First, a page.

Kansas Teachers – Knowing When to Draw the Line

Over the past decade, many teachers across the country have been disciplined, and even arrested in some cases, for having inappropriate sexual relations with students.  Most of these occurrences involve high school teachers and high school students; however, there have been some cases where middle school teachers and students have had inappropriate sexual relations.

While many teachers have certainly crossed the line by having a sexual relationship with a student, there are also situations where allegations may be untrue or grossly exaggerated.  If a student reports that an inappropriate relationship exists between a student and a teacher, school administration officials will take such allegations very seriously, even if there is evidence to suggest no relationship exists.  It is frustrating and unfortunate that many teachers are falsely accused of such serious and inappropriate conduct year after year.

Do What You Can to Protect Yourself

Many teachers accused of having inappropriate sexual relations with a student are well-liked by the majority of the student body.  When a teacher is well-liked, students may feel more comfortable speaking with that teacher.  Along with this comfort comes the possibility that a student may take something the wrong way.  A teacher’s kindness can sometimes be misinterpreted for affection, and when a teacher does not welcome a student’s inappropriate passes, that student may become upset and retaliatory.

While teachers should certainly not compromise their work ethic or alter the overall nature of their relationships with students, there are a few steps teachers can take to reduce the risk that they may be accused of having a sexual relationship with a student.  Such steps include, but are not limited to, the following:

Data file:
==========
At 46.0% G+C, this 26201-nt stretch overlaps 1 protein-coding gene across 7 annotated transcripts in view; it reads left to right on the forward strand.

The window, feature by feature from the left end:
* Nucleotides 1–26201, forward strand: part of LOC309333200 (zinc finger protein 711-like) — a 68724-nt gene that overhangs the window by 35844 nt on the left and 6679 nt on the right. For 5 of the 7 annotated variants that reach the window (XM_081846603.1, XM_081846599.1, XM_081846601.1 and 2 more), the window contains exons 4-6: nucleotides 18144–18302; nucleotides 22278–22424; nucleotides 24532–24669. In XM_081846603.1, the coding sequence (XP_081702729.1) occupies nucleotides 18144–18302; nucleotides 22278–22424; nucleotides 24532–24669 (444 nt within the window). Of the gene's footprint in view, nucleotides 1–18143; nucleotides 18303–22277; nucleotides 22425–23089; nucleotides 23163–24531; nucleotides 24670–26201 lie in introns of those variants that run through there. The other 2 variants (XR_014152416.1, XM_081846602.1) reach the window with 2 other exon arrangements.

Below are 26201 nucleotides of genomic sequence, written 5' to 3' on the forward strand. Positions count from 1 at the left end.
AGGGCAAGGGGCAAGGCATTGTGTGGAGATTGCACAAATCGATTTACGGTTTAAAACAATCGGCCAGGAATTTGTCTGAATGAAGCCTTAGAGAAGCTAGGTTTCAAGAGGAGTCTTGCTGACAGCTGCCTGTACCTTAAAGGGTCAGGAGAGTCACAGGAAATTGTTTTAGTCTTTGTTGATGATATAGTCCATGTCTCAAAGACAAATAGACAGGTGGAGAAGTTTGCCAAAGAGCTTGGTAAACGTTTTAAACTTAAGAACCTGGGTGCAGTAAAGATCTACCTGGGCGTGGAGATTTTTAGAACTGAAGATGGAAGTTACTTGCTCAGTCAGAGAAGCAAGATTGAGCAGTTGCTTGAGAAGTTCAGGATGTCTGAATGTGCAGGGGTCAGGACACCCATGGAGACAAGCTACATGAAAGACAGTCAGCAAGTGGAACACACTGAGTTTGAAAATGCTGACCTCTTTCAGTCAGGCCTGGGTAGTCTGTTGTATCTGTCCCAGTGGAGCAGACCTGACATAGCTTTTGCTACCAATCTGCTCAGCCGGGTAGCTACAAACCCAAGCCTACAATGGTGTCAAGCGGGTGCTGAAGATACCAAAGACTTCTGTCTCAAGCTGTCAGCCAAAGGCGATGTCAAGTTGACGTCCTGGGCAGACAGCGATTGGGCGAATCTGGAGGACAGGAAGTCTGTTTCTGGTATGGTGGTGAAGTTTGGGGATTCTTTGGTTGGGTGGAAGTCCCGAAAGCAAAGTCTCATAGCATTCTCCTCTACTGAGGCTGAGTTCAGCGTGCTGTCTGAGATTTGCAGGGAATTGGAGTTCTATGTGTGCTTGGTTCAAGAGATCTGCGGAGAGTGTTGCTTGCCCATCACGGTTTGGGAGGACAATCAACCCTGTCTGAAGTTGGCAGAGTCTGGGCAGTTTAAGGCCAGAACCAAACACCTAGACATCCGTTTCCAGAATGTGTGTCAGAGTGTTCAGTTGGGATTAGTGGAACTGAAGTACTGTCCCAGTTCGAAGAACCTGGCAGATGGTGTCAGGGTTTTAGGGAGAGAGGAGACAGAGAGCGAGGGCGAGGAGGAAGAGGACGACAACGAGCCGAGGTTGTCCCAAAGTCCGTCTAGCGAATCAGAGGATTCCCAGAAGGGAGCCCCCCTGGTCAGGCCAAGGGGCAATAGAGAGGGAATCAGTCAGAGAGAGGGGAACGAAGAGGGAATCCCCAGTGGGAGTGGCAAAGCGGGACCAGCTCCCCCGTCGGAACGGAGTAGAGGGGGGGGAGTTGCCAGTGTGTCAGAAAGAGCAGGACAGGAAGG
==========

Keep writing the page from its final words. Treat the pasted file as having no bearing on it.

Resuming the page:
• Have a class-wide conversation with students to discuss the importance of healthy student-teacher relationships, and why it is important that such relationships never go beyond anything more than teacher and student;
  • When speaking with a student individually, teachers should do so during normal school hours, such as right before, during, or right after the school day has ended, and not in the late evenings or weekends;
  • Minimize your discussion with students to school-related matters as much as possible;
  • Avoid having one-on-one discussions with students in an empty classroom with the door shut, where no witnesses are nearby; and
  • Be cognizant of the “rumors” you hear from students, as rumors are often how false allegations erupt.

There is no easy way to prevent the chance that you may be falsely accused of having an inappropriate sexual relationship with a student.  However, if you take small, realistic measures, such as those described above, you will be better able to handle false allegations in the future, whether those allegations are against you or another teacher.  Documentation is everything, so it is important to keep a record of any meetings you have with students.  Such documentation will help down the road should an investigation unfold.

Contact Danielle Sanger of the Sanger Law Office Today to Schedule Your Free Consultation

If you are a Kansas teacher facing disciplinary charges, it is essential that you retain a highly skilled Kansas Professional License Defense Attorney.  The Kansas State Department of Education takes all complaints very seriously, especially in situations where a child may be involved.  Regardless of whether or not disciplinary action by the Kansas State Department of Education is legitimate, it is vital that you have an attorney by your side ready to defend your rights and help you keep your Kansas teaching license.  Danielle Sanger of the Sanger Law Office is a former Assistant Attorney General of Kansas who now devotes her law practice to representing Kansas professionals who are facing the potential loss of their licenses.  If you would like to speak with Ms. Sanger about your situation, contact the Sanger Law Office today to schedule your free consultation by calling (785) 979-4353.